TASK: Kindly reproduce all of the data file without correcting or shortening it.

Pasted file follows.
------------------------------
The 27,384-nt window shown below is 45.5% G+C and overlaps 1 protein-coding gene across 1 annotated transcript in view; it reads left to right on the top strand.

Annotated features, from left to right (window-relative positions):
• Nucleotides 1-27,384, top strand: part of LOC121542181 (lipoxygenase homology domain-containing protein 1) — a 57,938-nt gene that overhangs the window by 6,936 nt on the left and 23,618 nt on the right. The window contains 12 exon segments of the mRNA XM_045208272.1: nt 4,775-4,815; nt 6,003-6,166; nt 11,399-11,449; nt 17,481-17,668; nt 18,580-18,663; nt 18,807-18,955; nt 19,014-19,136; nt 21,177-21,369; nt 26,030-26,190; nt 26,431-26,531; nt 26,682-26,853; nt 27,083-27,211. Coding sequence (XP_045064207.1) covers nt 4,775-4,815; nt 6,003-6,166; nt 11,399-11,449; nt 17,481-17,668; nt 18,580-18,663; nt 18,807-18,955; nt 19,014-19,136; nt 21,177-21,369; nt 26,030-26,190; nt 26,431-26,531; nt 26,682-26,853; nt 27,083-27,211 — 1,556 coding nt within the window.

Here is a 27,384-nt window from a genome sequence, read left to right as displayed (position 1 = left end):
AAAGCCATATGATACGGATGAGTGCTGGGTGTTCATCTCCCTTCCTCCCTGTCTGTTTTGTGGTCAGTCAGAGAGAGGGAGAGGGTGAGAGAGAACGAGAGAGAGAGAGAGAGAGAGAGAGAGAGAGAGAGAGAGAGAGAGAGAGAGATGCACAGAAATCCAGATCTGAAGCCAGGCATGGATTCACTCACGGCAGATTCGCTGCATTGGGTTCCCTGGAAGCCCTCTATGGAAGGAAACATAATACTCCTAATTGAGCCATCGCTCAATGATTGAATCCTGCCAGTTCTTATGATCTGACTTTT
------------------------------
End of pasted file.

The 27,384-nt window shown below is 45.5% G+C and overlaps 1 protein-coding gene across 1 annotated transcript in view; it reads left to right on the top strand.

Annotated features, from left to right (window-relative positions):
• Nucleotides 1-27,384, top strand: part of LOC121542181 (lipoxygenase homology domain-containing protein 1) — a 57,938-nt gene that overhangs the window by 6,936 nt on the left and 23,618 nt on the right. The window contains 12 exon segments of the mRNA XM_045208272.1: nt 4,775-4,815; nt 6,003-6,166; nt 11,399-11,449; nt 17,481-17,668; nt 18,580-18,663; nt 18,807-18,955; nt 19,014-19,136; nt 21,177-21,369; nt 26,030-26,190; nt 26,431-26,531; nt 26,682-26,853; nt 27,083-27,211. Coding sequence (XP_045064207.1) covers nt 4,775-4,815; nt 6,003-6,166; nt 11,399-11,449; nt 17,481-17,668; nt 18,580-18,663; nt 18,807-18,955; nt 19,014-19,136; nt 21,177-21,369; nt 26,030-26,190; nt 26,431-26,531; nt 26,682-26,853; nt 27,083-27,211 — 1,556 coding nt within the window.

Here is a 27,384-nt window from a genome sequence, read left to right as displayed (position 1 = left end):
AAAGCCATATGATACGGATGAGTGCTGGGTGTTCATCTCCCTTCCTCCCTGTCTGTTTTGTGGTCAGTCAGAGAGAGGGAGAGGGTGAGAGAGAACGAGAGAGAGAGAGAGAGAGAGAGAGAGAGAGAGAGAGAGAGAGAGAGAGAGATGCACAGAAATCCAGATCTGAAGCCAGGCATGGATTCACTCACGGCAGATTCGCTGCATTGGGTTCCCTGGAAGCCCTCTATGGAAGGAAACATAATACTCCTAATTGAGCCATCGCTCAATGATTGAATCCTGCCAGTTCTTATGATCTGACTTTT